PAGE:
Recent epidemics of Pierce’s disease of grapevine in California vectored by Homalodisca coagulata (Say), an invasive vector species, have characteristics that differ from epidemics involving native vectors. Among these differences are the longer distances and greater speed that the disease is spread by H. coagulata. In this investigation, we used yellow sticky traps to study the seasonal dispersion activity of H. coagulata in a southern California grape-growing area in which an epidemic of Pierce’s disease has caused large losses. For 21 mo, we monitored adult H. coagulata at the edges of vineyards bordering citrus, an important crop host, natural coastal sage scrub vegetation, and natural riparian vegetation. We also monitored H. coagulata dispersion from 0 to 40 m into vineyards. Finally, we examined the vertical dispersion of H. coagulata adults into grapevines through a season. This investigation showed that H. coagulata is associated with citrus, from where it disperses deep into vineyards, and not just the vineyard edge as with Pierce’s disease vectors that are native to California. Peak dispersion into vineyards occurred in the summer. Another period of H. coagulata activity occurred in the winter in vineyards bordering citrus. Through the period of peak flight activity, 97% of all H. coagulata adults trapped between 1 and 7 m were caught at an altitude of 5 m or lower, suggesting the potential of a barrier as a management tactic to keep H. coagulata out of vineyards.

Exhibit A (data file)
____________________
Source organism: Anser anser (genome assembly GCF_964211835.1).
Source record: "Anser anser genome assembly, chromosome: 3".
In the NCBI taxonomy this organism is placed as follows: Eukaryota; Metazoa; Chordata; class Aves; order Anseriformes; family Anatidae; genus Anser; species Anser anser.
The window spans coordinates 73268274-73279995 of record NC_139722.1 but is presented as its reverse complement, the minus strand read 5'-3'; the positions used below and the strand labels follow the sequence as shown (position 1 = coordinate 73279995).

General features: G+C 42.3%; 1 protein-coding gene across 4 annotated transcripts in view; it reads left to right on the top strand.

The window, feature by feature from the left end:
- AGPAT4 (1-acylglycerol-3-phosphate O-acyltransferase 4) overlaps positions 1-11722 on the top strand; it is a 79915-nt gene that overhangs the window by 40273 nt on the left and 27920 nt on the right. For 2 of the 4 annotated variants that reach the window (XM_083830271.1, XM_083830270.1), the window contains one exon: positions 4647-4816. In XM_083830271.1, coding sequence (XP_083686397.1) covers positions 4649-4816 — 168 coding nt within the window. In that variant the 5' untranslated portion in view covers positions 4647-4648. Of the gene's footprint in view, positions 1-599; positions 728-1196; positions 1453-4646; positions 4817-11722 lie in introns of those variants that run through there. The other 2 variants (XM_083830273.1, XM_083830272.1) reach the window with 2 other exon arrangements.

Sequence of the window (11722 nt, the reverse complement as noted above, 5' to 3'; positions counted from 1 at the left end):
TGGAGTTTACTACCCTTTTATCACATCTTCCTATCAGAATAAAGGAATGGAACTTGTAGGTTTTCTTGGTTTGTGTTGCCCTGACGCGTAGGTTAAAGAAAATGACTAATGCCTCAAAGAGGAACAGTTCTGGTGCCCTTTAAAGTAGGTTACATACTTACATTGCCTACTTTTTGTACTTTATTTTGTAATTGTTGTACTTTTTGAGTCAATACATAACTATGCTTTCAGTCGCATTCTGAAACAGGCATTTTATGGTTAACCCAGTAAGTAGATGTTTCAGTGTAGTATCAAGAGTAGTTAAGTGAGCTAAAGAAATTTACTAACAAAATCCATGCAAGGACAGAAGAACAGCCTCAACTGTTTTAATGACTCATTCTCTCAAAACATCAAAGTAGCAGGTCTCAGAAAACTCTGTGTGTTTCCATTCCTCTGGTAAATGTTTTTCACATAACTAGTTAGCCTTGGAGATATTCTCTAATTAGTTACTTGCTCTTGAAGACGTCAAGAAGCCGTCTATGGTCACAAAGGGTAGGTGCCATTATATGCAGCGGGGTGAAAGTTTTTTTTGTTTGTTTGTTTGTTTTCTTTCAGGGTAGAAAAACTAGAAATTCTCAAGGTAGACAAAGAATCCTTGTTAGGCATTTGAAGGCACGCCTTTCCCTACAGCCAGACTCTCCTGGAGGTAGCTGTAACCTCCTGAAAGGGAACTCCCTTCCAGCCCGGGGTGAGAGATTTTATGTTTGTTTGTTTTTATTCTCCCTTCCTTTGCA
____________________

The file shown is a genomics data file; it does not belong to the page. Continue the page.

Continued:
Journal of Economic Entomology is published bimonthly in February, April, June, August, October, and December. The journal publishes articles on the economic significance of insects and is divided into the following sections: apiculture & social insects; arthropods in relation to plant disease; forum; insecticide resistance and resistance management; ecotoxicology; biological and microbial control; ecology and behavior; sampling and biostatistics; household and structural insects; medical entomology; molecular entomology; veterinary entomology; forest entomology; horticultural entomology; field and forage crops, and small grains; stored-product; commodity treatment and quarantine entomology; and plant resistance. In addition to research papers, Journal of Economic Entomology publishes Letters to the Editor, interpretive articles in a Forum section, Short Communications, Rapid Communications, and Book Reviews.